Twenty two years ago today it was raining. One sister wasn't speaking to me. One brother was upset with me.The best man was in another town taking his SAT's. I had no idea who would show up and who wouldn't. I was nervous, but it all went away when I saw my best friend.
Nothing mattered except I was getting married. I was eighteen, on the verge of graduating high school, and I didn't care about a thing except marrying the one I loved.
For most of my teen years I saw myself headed to college, getting a job and being on my own. I wanted a boyfriend, but I didn't really give a thought to a husband because that was far down the road. In reality, other than being a writer, I didn't know what I wanted to be. In my senior year I hadn't thought of applying for scholarships because I didn't think my grades were good enough. I figured I would work for awhile. Life has a way of bringing you to a different path sometimes.
I didn't start out the school year thinking I would be married before the end of it. I had just moved back home after a year away. I wanted to have fun, no serious relationships. I knew I wanted to date Christian guys, and thought I had one picked out but he just wanted to be friends. So a friend of mine and her mother pointed her brother in my direction. Long, shaggy hair and a beard. Quiet, with a weird sense of humor. The first time I laid eyes on him at Wednesday night bible study, he was wearing overalls and flip flops. He asked me out, and I said yes.
I spent the weekend with his family. I was there as his sister's guest but somehow I was with him a lot more. We talked. We went to the football game and his sister was with us. Somehow though, I didn't think he liked me and he didn't think it would go anywhere.
By November of that year, we had dated exclusively. I'd seen how he was with his family, his mother and sister especially. I'd seen how he treated me. He opened doors for me, held my hand in public (still does both of those things). Not because I wasn't able to care for myself but because he wanted to. We talked about a lot of things, and we both agreed that marriage was a lifetime commitment. We both felt that for ourselves as individuals, marriage wouldn't end except for death or adultery. We discussed it some more, and he asked my mother for permission to marry me. Then he proposed in front of his family. Twice, because the first time his Dad didn't have film in the camera. I'd had no clue he was going to propose that day, or I would have worn something other than jeans and a New Kids on the Block tee shirt. He was dressed in black slacks and a white dress shirt. And he was down on bended knee.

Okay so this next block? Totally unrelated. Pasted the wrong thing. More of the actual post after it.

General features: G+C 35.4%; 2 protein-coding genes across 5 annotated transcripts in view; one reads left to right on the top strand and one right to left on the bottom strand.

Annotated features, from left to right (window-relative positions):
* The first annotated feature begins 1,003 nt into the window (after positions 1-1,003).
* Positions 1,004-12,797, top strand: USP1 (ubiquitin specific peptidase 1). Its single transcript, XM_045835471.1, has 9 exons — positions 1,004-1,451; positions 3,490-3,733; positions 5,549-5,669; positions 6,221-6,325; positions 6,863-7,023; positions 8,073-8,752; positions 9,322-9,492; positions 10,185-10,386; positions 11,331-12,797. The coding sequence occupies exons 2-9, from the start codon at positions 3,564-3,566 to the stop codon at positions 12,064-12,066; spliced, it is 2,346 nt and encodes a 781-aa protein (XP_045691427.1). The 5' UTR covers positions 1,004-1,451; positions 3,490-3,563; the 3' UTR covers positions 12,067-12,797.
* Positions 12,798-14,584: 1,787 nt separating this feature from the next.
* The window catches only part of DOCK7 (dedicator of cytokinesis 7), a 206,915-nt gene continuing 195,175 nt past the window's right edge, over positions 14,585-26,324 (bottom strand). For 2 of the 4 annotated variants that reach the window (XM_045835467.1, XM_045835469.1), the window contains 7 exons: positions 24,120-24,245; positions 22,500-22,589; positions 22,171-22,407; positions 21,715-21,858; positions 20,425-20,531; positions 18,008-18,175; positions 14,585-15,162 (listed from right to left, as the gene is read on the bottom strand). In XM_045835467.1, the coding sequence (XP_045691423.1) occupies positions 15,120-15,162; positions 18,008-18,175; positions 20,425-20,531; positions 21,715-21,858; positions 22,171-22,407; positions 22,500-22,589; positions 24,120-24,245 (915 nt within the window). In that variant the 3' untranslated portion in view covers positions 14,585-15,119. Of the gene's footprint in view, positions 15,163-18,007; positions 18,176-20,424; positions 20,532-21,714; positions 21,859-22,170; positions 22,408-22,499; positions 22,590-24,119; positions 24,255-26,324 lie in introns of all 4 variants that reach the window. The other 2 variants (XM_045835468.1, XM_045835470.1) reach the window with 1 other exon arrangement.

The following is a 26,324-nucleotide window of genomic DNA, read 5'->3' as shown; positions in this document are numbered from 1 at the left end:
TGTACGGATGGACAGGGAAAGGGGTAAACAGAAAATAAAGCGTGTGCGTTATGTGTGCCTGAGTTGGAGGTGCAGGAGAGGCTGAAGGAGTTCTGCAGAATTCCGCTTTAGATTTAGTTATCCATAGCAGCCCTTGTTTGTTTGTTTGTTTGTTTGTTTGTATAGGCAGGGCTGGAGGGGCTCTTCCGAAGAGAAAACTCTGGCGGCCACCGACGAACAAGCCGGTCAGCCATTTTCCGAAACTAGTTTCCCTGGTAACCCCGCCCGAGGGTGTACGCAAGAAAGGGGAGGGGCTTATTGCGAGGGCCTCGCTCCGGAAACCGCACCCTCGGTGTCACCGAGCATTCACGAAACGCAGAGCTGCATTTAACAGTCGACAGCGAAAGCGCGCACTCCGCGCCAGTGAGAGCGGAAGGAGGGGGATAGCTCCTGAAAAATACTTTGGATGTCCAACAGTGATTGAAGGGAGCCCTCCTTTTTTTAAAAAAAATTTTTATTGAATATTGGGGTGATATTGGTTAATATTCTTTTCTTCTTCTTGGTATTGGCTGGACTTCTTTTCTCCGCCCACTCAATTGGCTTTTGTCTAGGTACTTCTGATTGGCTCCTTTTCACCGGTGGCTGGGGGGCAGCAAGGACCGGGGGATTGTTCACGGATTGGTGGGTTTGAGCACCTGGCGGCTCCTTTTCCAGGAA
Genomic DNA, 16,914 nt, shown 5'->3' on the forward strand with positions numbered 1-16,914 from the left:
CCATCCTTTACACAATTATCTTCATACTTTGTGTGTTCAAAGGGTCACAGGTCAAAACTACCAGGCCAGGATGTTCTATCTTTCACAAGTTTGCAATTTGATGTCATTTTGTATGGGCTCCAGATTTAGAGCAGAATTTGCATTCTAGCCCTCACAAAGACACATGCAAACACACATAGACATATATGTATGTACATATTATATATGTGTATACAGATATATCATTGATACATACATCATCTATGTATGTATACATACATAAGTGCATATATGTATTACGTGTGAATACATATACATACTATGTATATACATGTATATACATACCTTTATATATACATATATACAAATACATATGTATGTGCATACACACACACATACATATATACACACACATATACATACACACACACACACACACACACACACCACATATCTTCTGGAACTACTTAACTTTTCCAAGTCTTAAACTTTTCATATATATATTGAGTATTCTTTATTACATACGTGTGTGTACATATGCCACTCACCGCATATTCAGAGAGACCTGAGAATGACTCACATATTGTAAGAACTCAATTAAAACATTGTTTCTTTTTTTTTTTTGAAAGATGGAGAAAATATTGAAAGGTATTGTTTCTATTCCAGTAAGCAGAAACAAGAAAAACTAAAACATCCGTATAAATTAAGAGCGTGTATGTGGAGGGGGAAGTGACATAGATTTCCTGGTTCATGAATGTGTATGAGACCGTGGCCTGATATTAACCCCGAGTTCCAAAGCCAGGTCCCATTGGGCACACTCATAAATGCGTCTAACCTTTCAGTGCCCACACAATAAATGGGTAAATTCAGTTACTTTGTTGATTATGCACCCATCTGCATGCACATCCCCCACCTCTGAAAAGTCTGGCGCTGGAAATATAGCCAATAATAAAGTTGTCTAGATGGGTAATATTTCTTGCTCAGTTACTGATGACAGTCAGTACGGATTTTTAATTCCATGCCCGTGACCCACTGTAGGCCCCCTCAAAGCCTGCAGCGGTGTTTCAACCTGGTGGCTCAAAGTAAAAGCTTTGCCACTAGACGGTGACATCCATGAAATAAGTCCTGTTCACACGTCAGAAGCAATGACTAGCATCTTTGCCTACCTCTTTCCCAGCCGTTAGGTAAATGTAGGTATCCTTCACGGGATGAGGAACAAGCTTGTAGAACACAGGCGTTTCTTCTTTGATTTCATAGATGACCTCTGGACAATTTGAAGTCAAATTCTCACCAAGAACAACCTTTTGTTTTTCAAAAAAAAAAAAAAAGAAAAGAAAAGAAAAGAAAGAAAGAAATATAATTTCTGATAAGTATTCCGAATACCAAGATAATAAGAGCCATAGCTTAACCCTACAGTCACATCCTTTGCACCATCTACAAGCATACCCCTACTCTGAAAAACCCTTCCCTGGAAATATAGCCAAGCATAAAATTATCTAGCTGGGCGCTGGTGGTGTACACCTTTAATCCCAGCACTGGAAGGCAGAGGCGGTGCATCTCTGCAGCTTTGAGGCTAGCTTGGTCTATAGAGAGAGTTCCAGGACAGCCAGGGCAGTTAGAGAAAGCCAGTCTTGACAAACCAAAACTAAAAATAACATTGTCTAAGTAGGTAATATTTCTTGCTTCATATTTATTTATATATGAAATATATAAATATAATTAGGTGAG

We discussed the wedding date, and decided on the first Saturday in May, the year following graduation. The more we discussed it, and because some family issues reared their head, we moved up the date. Quite honestly, both of us were eager to start our new lives together. Because of that, and illness, rumors floated around. Sorry to disappoint, but our wedding was a want to, not a have to.
In the end, my family showed up and my sisters and a niece, along with The Hubby's sister, were bridesmaids, each wearing a different shade of blue. Hubby's brother and friends from church were his groomsmen. The best man made it back in plenty of time. It was a simple church wedding, and you can't hear either of us on the wedding video because we were speaking only for each other. I had no idea what to expect of marriage except I would be with my best friend till death do us part. I was his and he was mine. We learned about marriage and, 14 months later, parenthood, together. For me, it has been happily ever after, but not the Disney fairy tale version of happily ever after. In the real world there are bad times mixed in with the good. We've argued and fussed, slammed doors, dealt with the death of one child and struggled with the special needs of another. Some things that are thrown our way are easier than others, but mostly we deal with them together. We choose to work things out and not give up.
If I sound a bit smug, maybe I am, but also know that I don't know what the future holds. I don't foresee either of us leaving the other but for death. However, I know that as humans, we aren't perfect. Each day I choose to be with my husband, and each day he chooses to be with me. We are one. And we both have learned that a strong marriage takes three to be complete: God, husband, wife. A cord of three can't be broken.
Although this was written last week, I am linking it up to Heavenly Homemaker's Gratituesday. Join us, wont you?You'll find lots more stories of gratitude there.